Heyyy MARTIN!!! Long time no see, ol' buddy!! But I see you're still as confused as ever!

I'm the Coonbo that DID tree one, and tried my damnedest to take it's picture, but all I got was a really cool looking broken off dead snag. But I didn't know that at the time. Then I made the mistake of sending the pic to a certain high level member of a certain well known BF site with the explanation of where it came from and with the instructions that the pic needed to be checked out further before it was posted, therefore do NOT post it without my permission. I was assured that I had at least two weeks to check it out before their next sighting reports would be posted, BUT another high level person on that site jumped the gun and decided to go ahead and post the pic anyway, without my permission. The next day when I returned to the place where the incident occurred, I discovered that what showed up in the pics up in the tree was very repeatable, and not in the place in the tree where I had seen the booger, and therefore was NOT a BF. When I came home that night and found the pic posted, I was royally pissed. I called the owner of the website, told him, and he requested me to just keep quiet about it. I refused and said that I wouldn't have my name associated with something that I absolutely KNEW wasn't a BF. I demanded he take the pic down and he did. I held a lot of animosity against the person that posted that pic without my permission, but I've gotten over it and have forgiven them.

Do you have any other questions that might be germane to the discussion at hand?

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AaronD

I can relate to the frustration you felt having something posted after you said to stop.

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southernyahoo

^Sure, and even on National Forest land those cuts were planned long before they took place. One of my jobs in the 1990s was to conduct environmental reviews of timber sales on National Forests. I would sometimes get the plans months before the saws were sharpened, and by the time they got to me, a lot of effort had already gone into the plan.

I don't know what they're using these days, but I'm pretty sure they had a 5-year plan back then. In other words, they knew at least 5 years in advance where they were planning to cut The only exception seemed to be "pre-salvage" cuts. I hated those. The point was to get in and remove the marketable timber before gypsy moths expanded into new areas and killed the trees. Of necessity, the turnaround time on those was a lot shorter, but it was still on the order of months to get it all legal.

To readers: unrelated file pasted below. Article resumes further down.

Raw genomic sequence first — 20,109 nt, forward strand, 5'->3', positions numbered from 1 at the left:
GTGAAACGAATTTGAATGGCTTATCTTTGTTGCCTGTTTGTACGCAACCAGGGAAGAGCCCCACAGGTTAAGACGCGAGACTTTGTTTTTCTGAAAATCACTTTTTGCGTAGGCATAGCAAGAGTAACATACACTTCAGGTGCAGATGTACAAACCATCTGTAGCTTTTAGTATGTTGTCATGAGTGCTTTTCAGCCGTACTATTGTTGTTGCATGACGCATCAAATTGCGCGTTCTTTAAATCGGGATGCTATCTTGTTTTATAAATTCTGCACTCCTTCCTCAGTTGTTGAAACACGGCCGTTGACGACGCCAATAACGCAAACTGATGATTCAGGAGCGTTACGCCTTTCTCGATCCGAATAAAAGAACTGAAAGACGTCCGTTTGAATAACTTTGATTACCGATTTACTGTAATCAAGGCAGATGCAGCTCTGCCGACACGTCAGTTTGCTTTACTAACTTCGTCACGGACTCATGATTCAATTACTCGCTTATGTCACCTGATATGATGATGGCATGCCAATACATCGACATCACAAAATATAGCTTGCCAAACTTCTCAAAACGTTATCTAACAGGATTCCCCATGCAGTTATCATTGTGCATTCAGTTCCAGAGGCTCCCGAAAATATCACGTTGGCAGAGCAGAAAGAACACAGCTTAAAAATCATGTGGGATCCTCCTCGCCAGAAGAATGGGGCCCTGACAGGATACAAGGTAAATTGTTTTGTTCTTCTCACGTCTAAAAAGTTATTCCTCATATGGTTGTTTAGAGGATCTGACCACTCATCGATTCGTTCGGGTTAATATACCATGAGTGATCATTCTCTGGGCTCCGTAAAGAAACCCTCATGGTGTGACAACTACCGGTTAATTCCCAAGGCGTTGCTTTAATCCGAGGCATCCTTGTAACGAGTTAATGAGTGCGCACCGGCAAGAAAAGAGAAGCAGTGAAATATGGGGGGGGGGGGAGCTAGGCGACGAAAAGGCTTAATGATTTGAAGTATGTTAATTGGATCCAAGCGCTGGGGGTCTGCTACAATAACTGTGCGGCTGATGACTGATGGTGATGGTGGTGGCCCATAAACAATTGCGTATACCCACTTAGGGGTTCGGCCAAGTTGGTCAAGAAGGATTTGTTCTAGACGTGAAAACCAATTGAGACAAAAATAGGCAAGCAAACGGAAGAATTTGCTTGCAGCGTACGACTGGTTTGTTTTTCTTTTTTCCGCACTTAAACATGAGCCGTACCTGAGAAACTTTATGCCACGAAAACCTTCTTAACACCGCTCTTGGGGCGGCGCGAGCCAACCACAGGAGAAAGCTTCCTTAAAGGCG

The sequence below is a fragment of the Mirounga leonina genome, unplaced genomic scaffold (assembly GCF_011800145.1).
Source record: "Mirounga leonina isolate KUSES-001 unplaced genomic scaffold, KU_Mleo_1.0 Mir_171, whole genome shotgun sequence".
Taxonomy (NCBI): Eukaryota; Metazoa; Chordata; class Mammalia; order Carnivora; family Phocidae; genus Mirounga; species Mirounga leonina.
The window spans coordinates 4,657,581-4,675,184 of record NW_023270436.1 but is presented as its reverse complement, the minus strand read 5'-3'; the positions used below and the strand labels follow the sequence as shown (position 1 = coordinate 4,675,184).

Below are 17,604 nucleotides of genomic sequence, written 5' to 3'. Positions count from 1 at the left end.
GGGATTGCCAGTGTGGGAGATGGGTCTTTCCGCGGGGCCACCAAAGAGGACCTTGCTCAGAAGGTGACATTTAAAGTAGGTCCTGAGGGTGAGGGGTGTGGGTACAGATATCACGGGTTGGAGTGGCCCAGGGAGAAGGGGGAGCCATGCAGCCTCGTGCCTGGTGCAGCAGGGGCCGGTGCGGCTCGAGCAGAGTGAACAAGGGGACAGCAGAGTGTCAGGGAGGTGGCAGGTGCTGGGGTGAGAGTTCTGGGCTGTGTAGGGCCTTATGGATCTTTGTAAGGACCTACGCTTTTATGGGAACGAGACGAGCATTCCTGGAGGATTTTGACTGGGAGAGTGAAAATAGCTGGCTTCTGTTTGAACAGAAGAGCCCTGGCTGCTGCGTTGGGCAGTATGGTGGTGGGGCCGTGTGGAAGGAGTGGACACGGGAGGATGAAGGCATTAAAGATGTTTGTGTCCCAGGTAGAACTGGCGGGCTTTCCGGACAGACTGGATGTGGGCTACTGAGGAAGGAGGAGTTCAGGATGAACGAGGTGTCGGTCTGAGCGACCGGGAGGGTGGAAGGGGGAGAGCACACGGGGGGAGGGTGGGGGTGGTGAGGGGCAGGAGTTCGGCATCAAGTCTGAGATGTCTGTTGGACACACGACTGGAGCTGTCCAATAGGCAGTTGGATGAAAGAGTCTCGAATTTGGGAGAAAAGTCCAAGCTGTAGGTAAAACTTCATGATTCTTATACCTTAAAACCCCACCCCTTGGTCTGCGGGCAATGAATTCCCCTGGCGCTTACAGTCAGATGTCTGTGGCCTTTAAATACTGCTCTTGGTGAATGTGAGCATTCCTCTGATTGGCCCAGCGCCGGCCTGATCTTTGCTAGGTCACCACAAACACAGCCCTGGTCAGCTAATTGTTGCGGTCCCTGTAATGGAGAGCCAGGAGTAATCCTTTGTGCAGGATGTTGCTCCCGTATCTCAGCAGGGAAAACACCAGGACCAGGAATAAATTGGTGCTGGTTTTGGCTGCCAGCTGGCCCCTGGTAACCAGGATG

And this was the FOREST Service, not the National PARK Service. In National Parks, anything that alters the way the land looks is a no-no, so timber harvest there is a far more complicated proposition.

I wonder how Pine Beatles affects the time line for cutting. Some of the forest I've been in or near belongs to timber companys, and I really don't know their strategy for managing where and when to cut.

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I think it's only a problem if the Pine Beatles play too loudly. Then you can't hear the trees falling in the forest.

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Guest Coonbo

I've one. Did you capture any photos of the treed creature?

Hell no! All I got was the end of a damned broken off tree limb or snag up in the tree. The thing was a juvenile and it was hiding behind the tree trunk like a squirrel. I kept trying to get the angle on it, but it successfully kept the trunk between us. My camera was a really slow digital and there was a multi-second delay from the time I pushed the button till it took the pic, because it was close to dark. This was around '99 or 2000, and the camera was already a few years old then. If I'd had my Olympus OM-1s or OM-2s Program, with some 400 or better film, I'd at least have gotten some hands, elbows, knees and feet.

Edited by Coonbo
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AaronD

Did you get a good look at the hands?Did they look like a human's hands or a chimps?

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Incorrigible1

I can dig the frustration with slow shutter snap after pressing the button. That's where a DSLR (or SLR) has it all over the snapshot cameras.